Whistleblowing concerns Concerns at Winterbourne View came to light after a charge nurse raised the issue with the hospital in October 2010 and his allegations were passed on to the local authority, South Gloucester shire Council, in its capacity as lead safeguarding agency, and then relayed to the CQC in December. However, Castlebeck admits that its own whistleblowing procedures were not followed, and a multi-disciplinary safeguarding meeting into the issue was not held until February 2011.
The CQC also failed to contact the whistleblower, which it admitted prevented it from taking swift action. It has subsequently disciplined a member of staff over the case, while it has also emerged that the CQC did not conduct any inspections of learning disability hospitalsbetween October 2010, when concerns were raised at Winterbourne, and January 2011 The CQC is also conducting an internal review into its role, while South Gloucester shire Safeguarding Adult Board has launched a serious case review, which will be chaired by adult protection expert Margaret Flynn.
Care services minister Paul Burstow is considering an independent review into the case, to examine failings by the CQC and safeguarding agencies, and will decide whether to call a probe on the basis of the SCR’s findings. In addition, Burstow has called on the CQC to carry out a series of unannounced inspections of learning disability hospitals such as Winterbourne View. This comes with use of private hospitals on the increase and in the wake of two national audits of specialist health provision for learning disabled people in recent years, both of which identified poor standards.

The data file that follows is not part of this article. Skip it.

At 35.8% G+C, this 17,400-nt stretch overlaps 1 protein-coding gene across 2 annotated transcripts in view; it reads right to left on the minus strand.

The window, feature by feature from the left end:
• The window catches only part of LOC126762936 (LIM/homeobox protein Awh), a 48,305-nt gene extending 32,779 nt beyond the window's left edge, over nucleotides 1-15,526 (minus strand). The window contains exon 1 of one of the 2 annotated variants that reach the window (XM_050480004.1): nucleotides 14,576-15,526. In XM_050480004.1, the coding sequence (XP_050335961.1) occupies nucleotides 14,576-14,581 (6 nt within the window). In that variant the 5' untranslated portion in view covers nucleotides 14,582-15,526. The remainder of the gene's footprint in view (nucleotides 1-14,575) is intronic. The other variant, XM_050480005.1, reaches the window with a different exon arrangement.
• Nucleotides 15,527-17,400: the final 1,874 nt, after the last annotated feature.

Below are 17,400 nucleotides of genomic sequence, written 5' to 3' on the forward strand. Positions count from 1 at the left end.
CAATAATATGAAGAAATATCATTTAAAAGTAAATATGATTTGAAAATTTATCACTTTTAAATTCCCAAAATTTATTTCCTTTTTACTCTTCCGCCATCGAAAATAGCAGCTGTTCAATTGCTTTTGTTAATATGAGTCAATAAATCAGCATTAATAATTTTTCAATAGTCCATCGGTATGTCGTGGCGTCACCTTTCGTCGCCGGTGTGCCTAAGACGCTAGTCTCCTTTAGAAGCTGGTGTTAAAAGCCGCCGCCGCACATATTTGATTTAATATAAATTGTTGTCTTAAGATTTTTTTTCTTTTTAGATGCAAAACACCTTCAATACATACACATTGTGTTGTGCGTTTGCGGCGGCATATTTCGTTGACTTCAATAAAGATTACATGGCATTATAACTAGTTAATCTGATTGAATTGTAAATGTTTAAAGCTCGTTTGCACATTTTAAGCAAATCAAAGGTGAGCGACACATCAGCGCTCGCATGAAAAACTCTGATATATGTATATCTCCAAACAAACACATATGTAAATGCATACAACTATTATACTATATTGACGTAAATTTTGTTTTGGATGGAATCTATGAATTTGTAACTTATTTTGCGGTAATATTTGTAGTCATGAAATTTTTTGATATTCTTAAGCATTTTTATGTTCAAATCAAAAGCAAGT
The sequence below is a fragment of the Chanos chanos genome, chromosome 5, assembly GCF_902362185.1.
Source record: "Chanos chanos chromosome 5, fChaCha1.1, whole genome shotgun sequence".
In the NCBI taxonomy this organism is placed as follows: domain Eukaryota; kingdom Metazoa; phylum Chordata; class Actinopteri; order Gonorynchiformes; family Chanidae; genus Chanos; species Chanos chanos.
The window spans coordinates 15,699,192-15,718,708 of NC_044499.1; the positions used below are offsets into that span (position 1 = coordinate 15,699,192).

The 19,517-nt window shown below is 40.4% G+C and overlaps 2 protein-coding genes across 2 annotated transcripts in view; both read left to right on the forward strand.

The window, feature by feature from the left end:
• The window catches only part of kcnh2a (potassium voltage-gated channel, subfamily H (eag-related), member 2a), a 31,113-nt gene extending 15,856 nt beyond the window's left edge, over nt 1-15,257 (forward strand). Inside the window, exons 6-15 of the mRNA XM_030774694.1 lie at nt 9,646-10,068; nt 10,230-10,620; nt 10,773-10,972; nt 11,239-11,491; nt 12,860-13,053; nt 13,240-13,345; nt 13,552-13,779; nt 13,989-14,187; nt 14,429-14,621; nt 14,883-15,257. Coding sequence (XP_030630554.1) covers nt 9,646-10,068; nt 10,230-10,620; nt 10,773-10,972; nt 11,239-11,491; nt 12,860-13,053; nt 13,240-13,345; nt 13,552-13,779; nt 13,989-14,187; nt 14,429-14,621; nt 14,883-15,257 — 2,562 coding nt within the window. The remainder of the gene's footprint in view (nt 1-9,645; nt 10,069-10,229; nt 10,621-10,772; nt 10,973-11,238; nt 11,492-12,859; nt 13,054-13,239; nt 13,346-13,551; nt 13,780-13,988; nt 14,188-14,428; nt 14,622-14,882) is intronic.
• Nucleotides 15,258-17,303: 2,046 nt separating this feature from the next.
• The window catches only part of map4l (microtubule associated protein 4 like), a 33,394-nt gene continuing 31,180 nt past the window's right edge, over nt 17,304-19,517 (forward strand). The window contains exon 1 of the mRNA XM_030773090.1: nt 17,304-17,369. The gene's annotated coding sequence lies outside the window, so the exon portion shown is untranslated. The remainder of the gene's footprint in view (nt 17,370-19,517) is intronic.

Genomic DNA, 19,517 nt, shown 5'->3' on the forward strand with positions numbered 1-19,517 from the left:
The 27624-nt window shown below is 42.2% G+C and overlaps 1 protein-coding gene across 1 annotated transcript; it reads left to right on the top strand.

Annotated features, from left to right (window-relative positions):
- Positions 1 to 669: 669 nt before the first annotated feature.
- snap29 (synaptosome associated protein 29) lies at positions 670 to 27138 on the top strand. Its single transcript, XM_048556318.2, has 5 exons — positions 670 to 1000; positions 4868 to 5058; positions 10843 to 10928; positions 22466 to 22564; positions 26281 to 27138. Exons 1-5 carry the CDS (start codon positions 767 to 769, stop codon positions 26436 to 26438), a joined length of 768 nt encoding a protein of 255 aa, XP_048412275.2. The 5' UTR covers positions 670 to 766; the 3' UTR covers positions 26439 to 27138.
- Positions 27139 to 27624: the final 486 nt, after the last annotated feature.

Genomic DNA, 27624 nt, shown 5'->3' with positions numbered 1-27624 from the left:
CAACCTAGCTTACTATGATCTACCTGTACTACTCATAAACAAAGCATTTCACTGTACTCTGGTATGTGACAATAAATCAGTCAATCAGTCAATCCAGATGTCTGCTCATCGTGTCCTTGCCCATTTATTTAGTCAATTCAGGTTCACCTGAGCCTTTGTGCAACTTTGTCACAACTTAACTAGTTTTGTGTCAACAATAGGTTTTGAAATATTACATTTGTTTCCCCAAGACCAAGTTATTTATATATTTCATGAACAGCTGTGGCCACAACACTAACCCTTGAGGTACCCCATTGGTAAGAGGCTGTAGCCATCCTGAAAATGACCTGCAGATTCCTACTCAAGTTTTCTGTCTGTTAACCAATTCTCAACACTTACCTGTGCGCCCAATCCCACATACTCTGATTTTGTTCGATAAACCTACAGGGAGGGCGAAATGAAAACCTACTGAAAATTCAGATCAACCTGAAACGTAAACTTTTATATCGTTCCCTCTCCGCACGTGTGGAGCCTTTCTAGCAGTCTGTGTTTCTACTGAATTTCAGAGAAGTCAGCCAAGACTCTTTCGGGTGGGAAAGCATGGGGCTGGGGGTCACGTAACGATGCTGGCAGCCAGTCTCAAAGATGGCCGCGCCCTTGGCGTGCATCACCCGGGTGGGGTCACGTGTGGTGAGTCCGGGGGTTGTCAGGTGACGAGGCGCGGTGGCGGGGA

Commissioners are also subjecting learning disability hospitals to extra scrutiny in the wake of the scandal, while the number of inspections by the CQC has rocketed. Experts demand reform However, 86 learning disability experts and organisations have written to government to say this is not enough, and that learning disability services need wholesale reform, including an end to placements in hospitals and investment in alternatives in the community.
Though these placements are designed for short-term assessment and treatment, a Community Care investigation found that patients had been resident in them for an average of almost two years, with one in five in hospitals for at least five years. However, a government-commissioned report has warned that there are few incentives for providers or commissioners to overhaul private hospital services. Good practise
Community Care has published a number of good practise pieces responding to the case: Why institutional services such as Winterbourne are still being commissioneddespite years of expert guidance calling for community-based alternatives to be used instead. How staff training and good recruitment practises can ensure good-quality residential care for people with learning disabilities. Training tips for providers working with adults with challenging behaviour, from the British Institute of Learning Disabilities.
Community Care has also published a number of opinion pieces responding to the case: Social worker Phil Collins says the profession must stand up and be counted in hospital and secure settings. The manager of a private mental health hospital examines the barriers to good safeguarding facing the sector. The British Institute of Learning Disabilities’ Sharon Paley sets out her blueprint for avoiding another Winterbourne View.
A council contract monitoring officer argues that it is becoming harder to tackle poor quality care because of cuts. A therapist questions the claims of some learning disability services to offer ‘therapeutic environments’. Castlebeck was urged to put values at the heart of its services by Andy Lusk, director of autism services at the charity Ambitious about Autism. Debate is raging online on what the case means for care services for vulnerable people. Have your say on Community Care’s Care Space forum.